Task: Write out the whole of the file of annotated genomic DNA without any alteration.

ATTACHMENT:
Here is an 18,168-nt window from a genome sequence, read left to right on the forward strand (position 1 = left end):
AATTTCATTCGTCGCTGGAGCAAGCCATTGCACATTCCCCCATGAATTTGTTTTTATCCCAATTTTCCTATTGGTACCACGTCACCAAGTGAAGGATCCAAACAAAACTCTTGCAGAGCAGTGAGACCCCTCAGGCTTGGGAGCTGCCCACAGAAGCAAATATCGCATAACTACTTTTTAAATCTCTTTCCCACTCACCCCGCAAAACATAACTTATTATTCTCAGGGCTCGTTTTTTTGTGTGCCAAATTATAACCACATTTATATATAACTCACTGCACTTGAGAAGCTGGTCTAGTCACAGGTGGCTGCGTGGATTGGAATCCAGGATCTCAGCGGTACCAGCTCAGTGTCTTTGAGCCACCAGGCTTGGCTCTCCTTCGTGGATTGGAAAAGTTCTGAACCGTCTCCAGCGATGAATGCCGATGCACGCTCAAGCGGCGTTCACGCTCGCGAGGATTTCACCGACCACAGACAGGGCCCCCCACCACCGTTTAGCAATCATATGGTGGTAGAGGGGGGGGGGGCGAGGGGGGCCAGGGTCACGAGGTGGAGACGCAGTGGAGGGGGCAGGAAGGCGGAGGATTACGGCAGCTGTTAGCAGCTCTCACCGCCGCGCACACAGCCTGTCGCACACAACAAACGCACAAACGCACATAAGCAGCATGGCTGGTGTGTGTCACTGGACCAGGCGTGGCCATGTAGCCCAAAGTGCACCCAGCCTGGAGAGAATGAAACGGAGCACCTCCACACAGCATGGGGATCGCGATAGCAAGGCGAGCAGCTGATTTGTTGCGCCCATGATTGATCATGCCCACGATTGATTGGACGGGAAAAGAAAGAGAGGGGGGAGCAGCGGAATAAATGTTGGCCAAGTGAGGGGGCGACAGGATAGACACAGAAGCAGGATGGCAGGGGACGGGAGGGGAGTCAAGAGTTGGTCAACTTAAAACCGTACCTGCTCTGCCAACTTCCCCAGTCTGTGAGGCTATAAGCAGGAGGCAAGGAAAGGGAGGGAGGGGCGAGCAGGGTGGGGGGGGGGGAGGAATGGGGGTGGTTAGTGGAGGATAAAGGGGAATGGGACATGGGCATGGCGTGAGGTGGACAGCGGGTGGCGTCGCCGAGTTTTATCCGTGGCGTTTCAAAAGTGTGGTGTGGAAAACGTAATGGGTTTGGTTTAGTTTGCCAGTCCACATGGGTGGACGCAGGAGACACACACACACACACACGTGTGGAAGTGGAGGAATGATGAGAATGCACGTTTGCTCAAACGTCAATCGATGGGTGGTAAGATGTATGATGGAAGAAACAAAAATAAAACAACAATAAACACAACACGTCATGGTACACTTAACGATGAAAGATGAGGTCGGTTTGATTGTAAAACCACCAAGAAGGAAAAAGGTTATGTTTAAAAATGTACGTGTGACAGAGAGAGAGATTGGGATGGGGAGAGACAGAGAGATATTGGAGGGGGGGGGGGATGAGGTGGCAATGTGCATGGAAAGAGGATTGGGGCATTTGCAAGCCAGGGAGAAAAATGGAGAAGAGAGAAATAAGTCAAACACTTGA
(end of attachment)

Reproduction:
Here is an 18,168-nt window from a genome sequence, read left to right on the forward strand (position 1 = left end):
AATTTCATTCGTCGCTGGAGCAAGCCATTGCACATTCCCCCATGAATTTGTTTTTATCCCAATTTTCCTATTGGTACCACGTCACCAAGTGAAGGATCCAAACAAAACTCTTGCAGAGCAGTGAGACCCCTCAGGCTTGGGAGCTGCCCACAGAAGCAAATATCGCATAACTACTTTTTAAATCTCTTTCCCACTCACCCCGCAAAACATAACTTATTATTCTCAGGGCTCGTTTTTTTGTGTGCCAAATTATAACCACATTTATATATAACTCACTGCACTTGAGAAGCTGGTCTAGTCACAGGTGGCTGCGTGGATTGGAATCCAGGATCTCAGCGGTACCAGCTCAGTGTCTTTGAGCCACCAGGCTTGGCTCTCCTTCGTGGATTGGAAAAGTTCTGAACCGTCTCCAGCGATGAATGCCGATGCACGCTCAAGCGGCGTTCACGCTCGCGAGGATTTCACCGACCACAGACAGGGCCCCCCACCACCGTTTAGCAATCATATGGTGGTAGAGGGGGGGGGGGCGAGGGGGGCCAGGGTCACGAGGTGGAGACGCAGTGGAGGGGGCAGGAAGGCGGAGGATTACGGCAGCTGTTAGCAGCTCTCACCGCCGCGCACACAGCCTGTCGCACACAACAAACGCACAAACGCACATAAGCAGCATGGCTGGTGTGTGTCACTGGACCAGGCGTGGCCATGTAGCCCAAAGTGCACCCAGCCTGGAGAGAATGAAACGGAGCACCTCCACACAGCATGGGGATCGCGATAGCAAGGCGAGCAGCTGATTTGTTGCGCCCATGATTGATCATGCCCACGATTGATTGGACGGGAAAAGAAAGAGAGGGGGGAGCAGCGGAATAAATGTTGGCCAAGTGAGGGGGCGACAGGATAGACACAGAAGCAGGATGGCAGGGGACGGGAGGGGAGTCAAGAGTTGGTCAACTTAAAACCGTACCTGCTCTGCCAACTTCCCCAGTCTGTGAGGCTATAAGCAGGAGGCAAGGAAAGGGAGGGAGGGGCGAGCAGGGTGGGGGGGGGGGAGGAATGGGGGTGGTTAGTGGAGGATAAAGGGGAATGGGACATGGGCATGGCGTGAGGTGGACAGCGGGTGGCGTCGCCGAGTTTTATCCGTGGCGTTTCAAAAGTGTGGTGTGGAAAACGTAATGGGTTTGGTTTAGTTTGCCAGTCCACATGGGTGGACGCAGGAGACACACACACACACACACGTGTGGAAGTGGAGGAATGATGAGAATGCACGTTTGCTCAAACGTCAATCGATGGGTGGTAAGATGTATGATGGAAGAAACAAAAATAAAACAACAATAAACACAACACGTCATGGTACACTTAACGATGAAAGATGAGGTCGGTTTGATTGTAAAACCACCAAGAAGGAAAAAGGTTATGTTTAAAAATGTACGTGTGACAGAGAGAGAGATTGGGATGGGGAGAGACAGAGAGATATTGGAGGGGGGGGGGGATGAGGTGGCAATGTGCATGGAAAGAGGATTGGGGCATTTGCAAGCCAGGGAGAAAAATGGAGAAGAGAGAAATAAGTCAAACACTTGA